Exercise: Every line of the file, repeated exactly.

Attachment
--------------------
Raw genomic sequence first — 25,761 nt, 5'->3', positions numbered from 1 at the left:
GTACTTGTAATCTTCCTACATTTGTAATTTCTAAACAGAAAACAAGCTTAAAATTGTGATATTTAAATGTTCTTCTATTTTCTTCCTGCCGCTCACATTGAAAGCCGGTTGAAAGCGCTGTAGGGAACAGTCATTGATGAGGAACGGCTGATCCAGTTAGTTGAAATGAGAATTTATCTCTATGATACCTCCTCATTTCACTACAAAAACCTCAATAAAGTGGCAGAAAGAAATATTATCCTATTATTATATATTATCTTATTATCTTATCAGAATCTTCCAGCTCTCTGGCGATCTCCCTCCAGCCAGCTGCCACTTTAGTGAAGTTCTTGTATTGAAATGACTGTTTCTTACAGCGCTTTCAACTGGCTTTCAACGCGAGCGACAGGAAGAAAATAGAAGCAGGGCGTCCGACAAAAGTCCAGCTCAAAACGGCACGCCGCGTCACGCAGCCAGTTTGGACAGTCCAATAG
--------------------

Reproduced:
Raw genomic sequence first — 25,761 nt, 5'->3', positions numbered from 1 at the left:
GTACTTGTAATCTTCCTACATTTGTAATTTCTAAACAGAAAACAAGCTTAAAATTGTGATATTTAAATGTTCTTCTATTTTCTTCCTGCCGCTCACATTGAAAGCCGGTTGAAAGCGCTGTAGGGAACAGTCATTGATGAGGAACGGCTGATCCAGTTAGTTGAAATGAGAATTTATCTCTATGATACCTCCTCATTTCACTACAAAAACCTCAATAAAGTGGCAGAAAGAAATATTATCCTATTATTATATATTATCTTATTATCTTATCAGAATCTTCCAGCTCTCTGGCGATCTCCCTCCAGCCAGCTGCCACTTTAGTGAAGTTCTTGTATTGAAATGACTGTTTCTTACAGCGCTTTCAACTGGCTTTCAACGCGAGCGACAGGAAGAAAATAGAAGCAGGGCGTCCGACAAAAGTCCAGCTCAAAACGGCACGCCGCGTCACGCAGCCAGTTTGGACAGTCCAATAG